The wind generation peaked at 12:54 p.m., representing an exceptionally high 22 percent of demand at that time, ERCOT spokeswoman Dottie Roark said Monday. Most of the wind farms are in West Texas and the Panhandle.
Roy Blackshear, manager of the AEP Desert Sky Wind Farm near Iraan in Pecos County, a 107 wind turbines, 160.5-megawatt facility, said he was "really surprised" to see that wind’s share of the power load hit 22 percent.
"It proves we’re going to be able to use renewables effectively. … It’s huge," he said of the growing capability of generation from renewable energy sources such as wind power and solar.
The previous record high for wind generation on the ERCOT grid was 6,223 megawatts, set Oct. 28, Roark said.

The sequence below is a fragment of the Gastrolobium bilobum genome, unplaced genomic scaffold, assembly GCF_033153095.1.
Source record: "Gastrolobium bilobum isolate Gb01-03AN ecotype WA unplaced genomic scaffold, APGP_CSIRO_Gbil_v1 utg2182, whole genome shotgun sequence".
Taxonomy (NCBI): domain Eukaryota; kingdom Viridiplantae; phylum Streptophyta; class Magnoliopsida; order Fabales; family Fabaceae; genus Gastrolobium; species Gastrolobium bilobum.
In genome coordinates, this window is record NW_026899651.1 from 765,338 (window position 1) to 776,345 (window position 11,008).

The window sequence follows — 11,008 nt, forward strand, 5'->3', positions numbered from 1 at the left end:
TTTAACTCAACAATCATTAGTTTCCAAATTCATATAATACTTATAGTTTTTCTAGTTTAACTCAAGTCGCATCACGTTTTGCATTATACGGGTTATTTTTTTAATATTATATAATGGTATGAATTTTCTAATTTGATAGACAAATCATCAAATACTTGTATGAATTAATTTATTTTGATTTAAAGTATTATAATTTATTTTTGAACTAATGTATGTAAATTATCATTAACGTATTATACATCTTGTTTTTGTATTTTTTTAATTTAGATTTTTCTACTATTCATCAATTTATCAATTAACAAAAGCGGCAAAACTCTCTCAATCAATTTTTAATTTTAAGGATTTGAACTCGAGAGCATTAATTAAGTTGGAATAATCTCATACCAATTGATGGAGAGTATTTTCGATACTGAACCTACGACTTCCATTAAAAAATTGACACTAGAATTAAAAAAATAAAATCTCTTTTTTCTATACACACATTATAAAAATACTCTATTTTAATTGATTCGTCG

After the wind generation soared Sunday, ERCOT curtailed it because the supply of electricity outstripped the capacity of lines to move the power to urban areas such as Dallas-Fort Worth.
"We have more wind [generation] built in the west than can be accommodated on the existing transmission lines," Roark said. That’s why ERCOT is overseeing a huge $5 billion project to build more lines from wind farms to the state’s metropolitan areas, she said.
As a result of the power constraints, the market price for wind power generated in ERCOT’S western zone fell to negative numbers early Sunday afternoon.
That meant "wind generators would have to actually pay to continue generation," said Mack Grady, a professor of electric and computer engineering at the University of Texas at Austin.
Texas has a total wind capacity of 9,410 megawatts, of which 8,916 megawatts is in ERCOT, Roark said. ERCOT’s wind capacity accounts for more than 10 percent of the grid’s total available generating capacity of 76,363 megawatts.
Texas ranks No. 1 among states in wind power, according to the American Wind Energy Association’s annual report released in late January.
By JACK Z. SMITH, www.star-telegram.com